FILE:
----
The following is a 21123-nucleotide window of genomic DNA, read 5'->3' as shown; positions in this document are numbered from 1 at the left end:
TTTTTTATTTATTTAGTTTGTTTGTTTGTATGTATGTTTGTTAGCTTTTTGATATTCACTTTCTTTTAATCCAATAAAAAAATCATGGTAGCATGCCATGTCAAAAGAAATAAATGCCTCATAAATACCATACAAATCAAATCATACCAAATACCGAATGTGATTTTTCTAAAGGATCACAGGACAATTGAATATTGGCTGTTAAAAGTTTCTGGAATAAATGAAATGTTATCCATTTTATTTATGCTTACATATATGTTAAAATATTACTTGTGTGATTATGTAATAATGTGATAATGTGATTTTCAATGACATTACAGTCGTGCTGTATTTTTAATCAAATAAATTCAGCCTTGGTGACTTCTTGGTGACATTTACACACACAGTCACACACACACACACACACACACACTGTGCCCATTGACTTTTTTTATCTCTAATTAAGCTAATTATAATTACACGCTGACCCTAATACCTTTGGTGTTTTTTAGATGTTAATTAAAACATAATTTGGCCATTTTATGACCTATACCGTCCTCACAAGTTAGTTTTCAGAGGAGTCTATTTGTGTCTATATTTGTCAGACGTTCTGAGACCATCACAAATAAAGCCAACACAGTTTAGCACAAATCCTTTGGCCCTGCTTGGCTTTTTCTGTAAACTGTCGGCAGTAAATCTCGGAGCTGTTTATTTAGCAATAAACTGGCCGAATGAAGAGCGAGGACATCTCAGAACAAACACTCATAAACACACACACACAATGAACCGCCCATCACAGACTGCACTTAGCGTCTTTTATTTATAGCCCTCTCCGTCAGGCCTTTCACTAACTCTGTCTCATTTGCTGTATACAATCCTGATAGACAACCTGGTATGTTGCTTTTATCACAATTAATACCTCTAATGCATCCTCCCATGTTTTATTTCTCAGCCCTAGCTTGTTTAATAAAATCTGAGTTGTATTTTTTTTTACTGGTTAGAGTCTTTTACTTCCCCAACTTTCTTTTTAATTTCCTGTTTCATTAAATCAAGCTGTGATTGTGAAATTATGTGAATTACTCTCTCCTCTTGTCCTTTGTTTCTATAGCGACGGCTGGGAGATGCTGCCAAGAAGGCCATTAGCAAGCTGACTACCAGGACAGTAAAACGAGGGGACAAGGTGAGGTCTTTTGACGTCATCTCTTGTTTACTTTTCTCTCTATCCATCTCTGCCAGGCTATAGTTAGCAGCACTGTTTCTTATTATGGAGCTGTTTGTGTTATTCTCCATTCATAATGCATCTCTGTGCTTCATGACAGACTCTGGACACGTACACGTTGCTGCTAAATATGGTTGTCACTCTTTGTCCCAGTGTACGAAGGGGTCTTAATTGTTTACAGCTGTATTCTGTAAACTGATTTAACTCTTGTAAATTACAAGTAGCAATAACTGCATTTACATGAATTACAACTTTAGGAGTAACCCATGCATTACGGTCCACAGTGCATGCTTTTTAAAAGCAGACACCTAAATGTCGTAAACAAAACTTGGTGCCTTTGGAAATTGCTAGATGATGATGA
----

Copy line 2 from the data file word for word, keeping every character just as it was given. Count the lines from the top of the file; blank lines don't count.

TTTTTTATTTATTTAGTTTGTTTGTTTGTATGTATGTTTGTTAGCTTTTTGATATTCACTTTCTTTTAATCCAATAAAAAAATCATGGTAGCATGCCATGTCAAAAGAAATAAATGCCTCATAAATACCATACAAATCAAATCATACCAAATACCGAATGTGATTTTTCTAAAGGATCACAGGACAATTGAATATTGGCTGTTAAAAGTTTCTGGAATAAATGAAATGTTATCCATTTTATTTATGCTTACATATATGTTAAAATATTACTTGTGTGATTATGTAATAATGTGATAATGTGATTTTCAATGACATTACAGTCGTGCTGTATTTTTAATCAAATAAATTCAGCCTTGGTGACTTCTTGGTGACATTTACACACACAGTCACACACACACACACACACACACACTGTGCCCATTGACTTTTTTTATCTCTAATTAAGCTAATTATAATTACACGCTGACCCTAATACCTTTGGTGTTTTTTAGATGTTAATTAAAACATAATTTGGCCATTTTATGACCTATACCGTCCTCACAAGTTAGTTTTCAGAGGAGTCTATTTGTGTCTATATTTGTCAGACGTTCTGAGACCATCACAAATAAAGCCAACACAGTTTAGCACAAATCCTTTGGCCCTGCTTGGCTTTTTCTGTAAACTGTCGGCAGTAAATCTCGGAGCTGTTTATTTAGCAATAAACTGGCCGAATGAAGAGCGAGGACATCTCAGAACAAACACTCATAAACACACACACACAATGAACCGCCCATCACAGACTGCACTTAGCGTCTTTTATTTATAGCCCTCTCCGTCAGGCCTTTCACTAACTCTGTCTCATTTGCTGTATACAATCCTGATAGACAACCTGGTATGTTGCTTTTATCACAATTAATACCTCTAATGCATCCTCCCATGTTTTATTTCTCAGCCCTAGCTTGTTTAATAAAATCTGAGTTGTATTTTTTTTTACTGGTTAGAGTCTTTTACTTCCCCAACTTTCTTTTTAATTTCCTGTTTCATTAAATCAAGCTGTGATTGTGAAATTATGTGAATTACTCTCTCCTCTTGTCCTTTGTTTCTATAGCGACGGCTGGGAGATGCTGCCAAGAAGGCCATTAGCAAGCTGACTACCAGGACAGTAAAACGAGGGGACAAGGTGAGGTCTTTTGACGTCATCTCTTGTTTACTTTTCTCTCTATCCATCTCTGCCAGGCTATAGTTAGCAGCACTGTTTCTTATTATGGAGCTGTTTGTGTTATTCTCCATTCATAATGCATCTCTGTGCTTCATGACAGACTCTGGACACGTACACGTTGCTGCTAAATATGGTTGTCACTCTTTGTCCCAGTGTACGAAGGGGTCTTAATTGTTTACAGCTGTATTCTGTAAACTGATTTAACTCTTGTAAATTACAAGTAGCAATAACTGCATTTACATGAATTACAACTTTAGGAGTAACCCATGCATTACGGTCCACAGTGCATGCTTTTTAAAAGCAGACACCTAAATGTCGTAAACAAAACTTGGTGCCTTTGGAAATTGCTAGATGATGATGA